The GrassCheck podcast returned last week, with the first episode of this year focusing on grassland management in dry weather conditions.

In the episode, Kat Huson from AFBI discussed the current grass growth and cumulative growth for the current grazing season both of which are well behind the seasonal average.

The grazing season had a slow start in spring and a high grass growth peak in June but July’s dry and hot conditions brought a rapid decline in grass growth especially in the east of the province. The west has a higher and more consistent grass growth this year compared to the east, but all grass growth figures are sitting below expected values for July.

GrassCheck dairy farmer Geoffrey Malcolmson who farms near Newry, talked about the grazing season he has experienced which was very slow to start and now his grass growth rates have decreased due to the dry weather. With regards management, Geoffrey discussed how his experience of the 2018 drought had motivated him to calve the bulk of his herd in the autumn to allow for reduced grazing pressure during the summer.  He also made a point of getting cows out to grass as early as possible in the spring.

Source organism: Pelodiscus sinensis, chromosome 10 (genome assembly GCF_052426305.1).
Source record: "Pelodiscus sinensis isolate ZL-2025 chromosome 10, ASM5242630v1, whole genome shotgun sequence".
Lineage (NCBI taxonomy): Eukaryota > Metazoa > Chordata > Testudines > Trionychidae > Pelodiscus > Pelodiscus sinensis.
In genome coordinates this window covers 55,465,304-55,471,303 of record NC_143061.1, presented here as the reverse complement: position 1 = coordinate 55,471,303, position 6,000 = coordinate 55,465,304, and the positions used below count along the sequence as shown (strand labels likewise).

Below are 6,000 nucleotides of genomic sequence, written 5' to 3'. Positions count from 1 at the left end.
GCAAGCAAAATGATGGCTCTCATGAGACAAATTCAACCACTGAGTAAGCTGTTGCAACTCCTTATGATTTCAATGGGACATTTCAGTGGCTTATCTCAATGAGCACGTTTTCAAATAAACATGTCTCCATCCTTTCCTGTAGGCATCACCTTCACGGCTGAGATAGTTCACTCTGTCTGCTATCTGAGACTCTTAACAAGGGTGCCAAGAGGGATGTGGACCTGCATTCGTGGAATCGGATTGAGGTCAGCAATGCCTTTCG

Trevor Sommerville, a GrassCheck beef farmer from Dungannon, spoke about his experience this year with grass growth and how the cold, dry spring followed by a wet period in April impacted his grazing ground. He discussed how the dry and hot weather conditions have not hit his farm as hard as those in the east, but it has impacted his lighter ground which is struggling compared to his heavier ground.

Robert Patterson and Noel Lavery from CAFRE gave guidance on grassland management during hot and dry conditions.  This included trying to maintain a cover of about 2,100 kgDM/ha, and not sowing fertiliser on the ground until rain is forecasted as there will be no growth response.

They both highlighted the importance of keeping the animals well fed and watered and to graze highest quality ground with priority animals. An emphasis was placed on balancing the grass supply and grass demand and the need to start to assessing winter feed stocks.

The GrassCheck podcast can be accessed via the AgriSearch website or podcast directories such as Apple, Google, Spotify and Amazon Music. Or click HERE.